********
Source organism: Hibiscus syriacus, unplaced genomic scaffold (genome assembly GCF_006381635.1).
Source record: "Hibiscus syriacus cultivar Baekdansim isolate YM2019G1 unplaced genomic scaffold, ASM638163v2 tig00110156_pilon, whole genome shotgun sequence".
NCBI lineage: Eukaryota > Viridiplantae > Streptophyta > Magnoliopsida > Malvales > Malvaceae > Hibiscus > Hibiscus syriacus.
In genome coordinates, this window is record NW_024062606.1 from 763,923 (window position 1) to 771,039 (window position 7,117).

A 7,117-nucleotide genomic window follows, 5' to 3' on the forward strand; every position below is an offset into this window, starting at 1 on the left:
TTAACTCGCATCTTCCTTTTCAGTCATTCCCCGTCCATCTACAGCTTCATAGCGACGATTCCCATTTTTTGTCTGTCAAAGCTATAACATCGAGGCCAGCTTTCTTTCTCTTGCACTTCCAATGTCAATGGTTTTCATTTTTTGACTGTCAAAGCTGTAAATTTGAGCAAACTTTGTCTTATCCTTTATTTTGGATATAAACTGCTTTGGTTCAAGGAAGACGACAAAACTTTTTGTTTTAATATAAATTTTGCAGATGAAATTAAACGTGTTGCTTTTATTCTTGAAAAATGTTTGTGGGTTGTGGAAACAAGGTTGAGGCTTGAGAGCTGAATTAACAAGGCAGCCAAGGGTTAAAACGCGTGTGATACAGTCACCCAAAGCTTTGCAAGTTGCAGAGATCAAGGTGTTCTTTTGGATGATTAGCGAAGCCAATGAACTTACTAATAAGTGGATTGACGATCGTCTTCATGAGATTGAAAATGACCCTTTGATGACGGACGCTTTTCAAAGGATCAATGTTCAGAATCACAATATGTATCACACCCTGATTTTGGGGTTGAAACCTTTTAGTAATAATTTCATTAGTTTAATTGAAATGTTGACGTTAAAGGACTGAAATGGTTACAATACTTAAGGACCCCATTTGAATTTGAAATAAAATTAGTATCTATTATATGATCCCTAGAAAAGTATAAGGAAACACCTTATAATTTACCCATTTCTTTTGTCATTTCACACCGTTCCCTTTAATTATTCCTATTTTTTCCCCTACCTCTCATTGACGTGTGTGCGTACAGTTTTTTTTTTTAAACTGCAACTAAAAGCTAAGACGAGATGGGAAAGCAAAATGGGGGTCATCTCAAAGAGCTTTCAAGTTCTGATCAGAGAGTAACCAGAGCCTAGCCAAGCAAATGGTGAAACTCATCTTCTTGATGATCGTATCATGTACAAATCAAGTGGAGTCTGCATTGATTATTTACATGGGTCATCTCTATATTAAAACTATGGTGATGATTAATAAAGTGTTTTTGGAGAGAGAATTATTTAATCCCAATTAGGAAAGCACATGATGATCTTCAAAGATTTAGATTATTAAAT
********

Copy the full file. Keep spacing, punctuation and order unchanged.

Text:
Source organism: Hibiscus syriacus, unplaced genomic scaffold (genome assembly GCF_006381635.1).
Source record: "Hibiscus syriacus cultivar Baekdansim isolate YM2019G1 unplaced genomic scaffold, ASM638163v2 tig00110156_pilon, whole genome shotgun sequence".
NCBI lineage: Eukaryota > Viridiplantae > Streptophyta > Magnoliopsida > Malvales > Malvaceae > Hibiscus > Hibiscus syriacus.
In genome coordinates, this window is record NW_024062606.1 from 763,923 (window position 1) to 771,039 (window position 7,117).

A 7,117-nucleotide genomic window follows, 5' to 3' on the forward strand; every position below is an offset into this window, starting at 1 on the left:
TTAACTCGCATCTTCCTTTTCAGTCATTCCCCGTCCATCTACAGCTTCATAGCGACGATTCCCATTTTTTGTCTGTCAAAGCTATAACATCGAGGCCAGCTTTCTTTCTCTTGCACTTCCAATGTCAATGGTTTTCATTTTTTGACTGTCAAAGCTGTAAATTTGAGCAAACTTTGTCTTATCCTTTATTTTGGATATAAACTGCTTTGGTTCAAGGAAGACGACAAAACTTTTTGTTTTAATATAAATTTTGCAGATGAAATTAAACGTGTTGCTTTTATTCTTGAAAAATGTTTGTGGGTTGTGGAAACAAGGTTGAGGCTTGAGAGCTGAATTAACAAGGCAGCCAAGGGTTAAAACGCGTGTGATACAGTCACCCAAAGCTTTGCAAGTTGCAGAGATCAAGGTGTTCTTTTGGATGATTAGCGAAGCCAATGAACTTACTAATAAGTGGATTGACGATCGTCTTCATGAGATTGAAAATGACCCTTTGATGACGGACGCTTTTCAAAGGATCAATGTTCAGAATCACAATATGTATCACACCCTGATTTTGGGGTTGAAACCTTTTAGTAATAATTTCATTAGTTTAATTGAAATGTTGACGTTAAAGGACTGAAATGGTTACAATACTTAAGGACCCCATTTGAATTTGAAATAAAATTAGTATCTATTATATGATCCCTAGAAAAGTATAAGGAAACACCTTATAATTTACCCATTTCTTTTGTCATTTCACACCGTTCCCTTTAATTATTCCTATTTTTTCCCCTACCTCTCATTGACGTGTGTGCGTACAGTTTTTTTTTTTAAACTGCAACTAAAAGCTAAGACGAGATGGGAAAGCAAAATGGGGGTCATCTCAAAGAGCTTTCAAGTTCTGATCAGAGAGTAACCAGAGCCTAGCCAAGCAAATGGTGAAACTCATCTTCTTGATGATCGTATCATGTACAAATCAAGTGGAGTCTGCATTGATTATTTACATGGGTCATCTCTATATTAAAACTATGGTGATGATTAATAAAGTGTTTTTGGAGAGAGAATTATTTAATCCCAATTAGGAAAGCACATGATGATCTTCAAAGATTTAGATTATTAAAT